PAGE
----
Violin Concerto in D, K211
Violin Concerto in B flat, K207
Violin Concerto in G, K216
Drowning by Numbers Trysting Fields
Serenata notturna in D, K239
Gidon Kremer (violin)
Reviewed by: David M. Rice
Reviewed: 6 August, 2006
Venue: Avery Fisher Hall, New York City
Kremer performed the Mozart concertos in his distinctive style, producing a lean sound and taking considerable liberties with dynamics, rhythm and tempos. His approach evoked the baroque precursors of Mozart’s music and captured the spirit of Mozart the teen-aged violinist showing off his virtuosity in the performance style of his day. Kremer’s playing contrasted sharply with the denser sound and more romantic phrasing that typified most performances of these concertos in the nineteenth and twentieth centuries, including by his own teacher and mentor, David Oistrakh. Kremer played cadenzas and Eingänge – short ornamental solo passages often leading into recurrences of a rondo theme – by Robert D. Levin that were more compatible with his approach to the concertos than the stylistically more romantic cadenzas composed by such violin virtuosos such as Joachim and Ysaÿe.
Kremer’s approach was at its most effective in the First Concerto, which is rich in thematic ideas (though short on their development), and in which the solo violin nearly always stands out from the orchestra as it navigates Mozart’s rapid and intricate passagework. This concerto lies closest in spirit to its baroque roots, making the evocations of Bach in Levin’s cadenzas quite appropriate. In the Second and Third concertos, however, Kremer’s stop-and-go rhythmic accents and sudden dynamic shifts were occasionally too jarring, and the Levin cadenzas were somewhat less effective. Notwithstanding these cavils, the brilliant Third Concerto still stood out from its two less-mature predecessors, and Kremer’s performance was quite captivating.
The two twentieth-century works on the programme have somewhat different connections to Mozart. Alfred Schnittke’s Congratulatory Rondo, composed in 1974 to honour Rostislav Dubinsky, first violinist of the Borodin Quartet, evokes the Mozartean style but introduces anachronistic harmonies and tonal ambiguities. The accompaniment to Kremer’s solo violin was orchestrated by Andrei Pushkarev, Kremerata Baltica’s percussionist.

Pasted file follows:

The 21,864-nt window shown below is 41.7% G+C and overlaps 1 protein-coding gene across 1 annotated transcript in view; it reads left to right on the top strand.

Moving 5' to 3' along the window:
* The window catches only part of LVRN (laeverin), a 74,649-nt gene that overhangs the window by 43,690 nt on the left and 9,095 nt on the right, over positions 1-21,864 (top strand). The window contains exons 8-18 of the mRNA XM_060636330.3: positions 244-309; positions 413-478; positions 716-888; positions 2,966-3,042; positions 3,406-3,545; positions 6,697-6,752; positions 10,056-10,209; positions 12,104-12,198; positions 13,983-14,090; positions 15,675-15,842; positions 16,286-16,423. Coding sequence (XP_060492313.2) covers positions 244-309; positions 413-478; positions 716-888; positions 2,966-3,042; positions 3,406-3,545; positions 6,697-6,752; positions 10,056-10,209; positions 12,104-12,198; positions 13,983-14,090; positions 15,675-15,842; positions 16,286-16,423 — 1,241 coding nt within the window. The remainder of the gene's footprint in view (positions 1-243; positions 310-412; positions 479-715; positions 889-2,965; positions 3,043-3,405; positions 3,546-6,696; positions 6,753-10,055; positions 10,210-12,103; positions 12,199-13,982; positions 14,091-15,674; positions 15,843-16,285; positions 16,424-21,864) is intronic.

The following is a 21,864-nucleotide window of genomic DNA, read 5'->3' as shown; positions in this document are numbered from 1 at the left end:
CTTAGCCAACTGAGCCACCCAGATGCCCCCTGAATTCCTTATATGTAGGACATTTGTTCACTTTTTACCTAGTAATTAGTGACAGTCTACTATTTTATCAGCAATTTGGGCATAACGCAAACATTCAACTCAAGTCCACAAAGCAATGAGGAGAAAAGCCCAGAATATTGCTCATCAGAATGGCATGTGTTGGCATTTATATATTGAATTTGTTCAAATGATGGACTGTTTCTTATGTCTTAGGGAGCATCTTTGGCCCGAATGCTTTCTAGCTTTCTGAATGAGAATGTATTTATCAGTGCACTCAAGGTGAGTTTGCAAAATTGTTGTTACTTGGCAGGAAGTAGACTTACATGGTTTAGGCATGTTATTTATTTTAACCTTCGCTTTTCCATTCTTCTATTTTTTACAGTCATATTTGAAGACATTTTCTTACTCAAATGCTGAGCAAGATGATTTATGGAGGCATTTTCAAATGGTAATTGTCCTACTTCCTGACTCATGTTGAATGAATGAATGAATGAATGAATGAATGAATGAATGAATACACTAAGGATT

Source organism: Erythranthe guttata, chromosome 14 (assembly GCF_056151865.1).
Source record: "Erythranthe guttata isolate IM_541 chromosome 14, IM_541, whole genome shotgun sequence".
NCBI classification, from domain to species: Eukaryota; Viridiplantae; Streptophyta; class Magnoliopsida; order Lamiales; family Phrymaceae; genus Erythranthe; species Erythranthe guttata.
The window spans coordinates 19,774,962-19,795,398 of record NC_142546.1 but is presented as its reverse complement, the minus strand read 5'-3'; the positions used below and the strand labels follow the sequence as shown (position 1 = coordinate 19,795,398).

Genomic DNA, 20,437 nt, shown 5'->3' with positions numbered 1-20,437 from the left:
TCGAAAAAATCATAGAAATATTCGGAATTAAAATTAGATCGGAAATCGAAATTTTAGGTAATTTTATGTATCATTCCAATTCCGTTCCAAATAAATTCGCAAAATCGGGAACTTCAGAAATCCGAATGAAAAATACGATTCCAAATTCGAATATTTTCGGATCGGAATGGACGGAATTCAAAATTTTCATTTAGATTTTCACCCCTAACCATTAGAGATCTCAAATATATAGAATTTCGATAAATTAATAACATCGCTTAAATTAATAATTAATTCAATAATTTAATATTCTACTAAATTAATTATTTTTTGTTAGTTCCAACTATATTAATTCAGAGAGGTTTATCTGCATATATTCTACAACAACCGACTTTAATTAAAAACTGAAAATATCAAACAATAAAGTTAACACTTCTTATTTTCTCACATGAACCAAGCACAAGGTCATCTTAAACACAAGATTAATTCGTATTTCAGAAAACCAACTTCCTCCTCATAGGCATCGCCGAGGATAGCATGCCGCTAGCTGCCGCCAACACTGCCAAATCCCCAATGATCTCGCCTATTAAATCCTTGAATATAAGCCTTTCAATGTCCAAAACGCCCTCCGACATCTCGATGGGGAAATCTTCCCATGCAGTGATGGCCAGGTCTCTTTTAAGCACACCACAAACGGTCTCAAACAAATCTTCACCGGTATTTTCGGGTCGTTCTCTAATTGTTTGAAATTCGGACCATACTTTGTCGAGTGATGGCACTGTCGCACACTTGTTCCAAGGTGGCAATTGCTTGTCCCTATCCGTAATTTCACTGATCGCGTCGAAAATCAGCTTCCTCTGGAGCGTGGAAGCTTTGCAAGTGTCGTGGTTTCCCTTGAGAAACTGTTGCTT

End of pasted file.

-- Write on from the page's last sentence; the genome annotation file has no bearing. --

Michael Nyman’s ‘Trysting Fields’, an excerpt from his 1988 work Drowning by Numbers, quotes Mozart directly, but in a way that leaves it sounding almost nothing like the music of his era. Nyman lifted accented appoggiaturas from the solo violin and viola parts (here played by Kremer and violist Daniil Grishin) in the Andante of Mozart’s Sinfonia concertante (K364) literally and in sequence (but omitting all of the material in between), and strung them together with repetitions in his minimalist style. The result is music at once hauntingly familiar, yet unsettling throughout, since its construction made no provision for any harmonic resolution and its sudden ending further exaggerated this tonal discomfort. Both the Schnittke and Nyman works were well-played and enjoyable but are hardly candidates for recognition as classics.
The final work on the programme was Mozart’s Serenata notturna, which is among Mozart’s lighter works and was performed here in an even lighter vein. The concertino quartet consisted of Kremer and Džeraldas Bidva (violins), Ūla Ulijona (viola) and Danielis Rubinas (double bass). The first two movements were played straight, but in the concluding rondo Kremer replaced Mozart’s interpolation of popular material with a series of zany interludes, including a jazzy double bass solo and an extended timpani solo, giving the work the feel of a joke encore — a genre with which Kremer and his entourage have long been infatuated.
Indeed, the group promptly offered such an encore, Teddy Bor’s Eine Kleine Bricht Moonlicht Nicht Musik, which consisted of excerpts from the opening Allegro from Mozart’s Eine Kleine Nachtmusik intertwined with Scottish themes including “Scotland the Brave”, “Loch Lomond” and “Auld Lang Syne”. The concert concluded with Kremer’s rendition of Pushkarev’s dreamy arrangement of Glenn Miller’s “Moonlight Serenade”.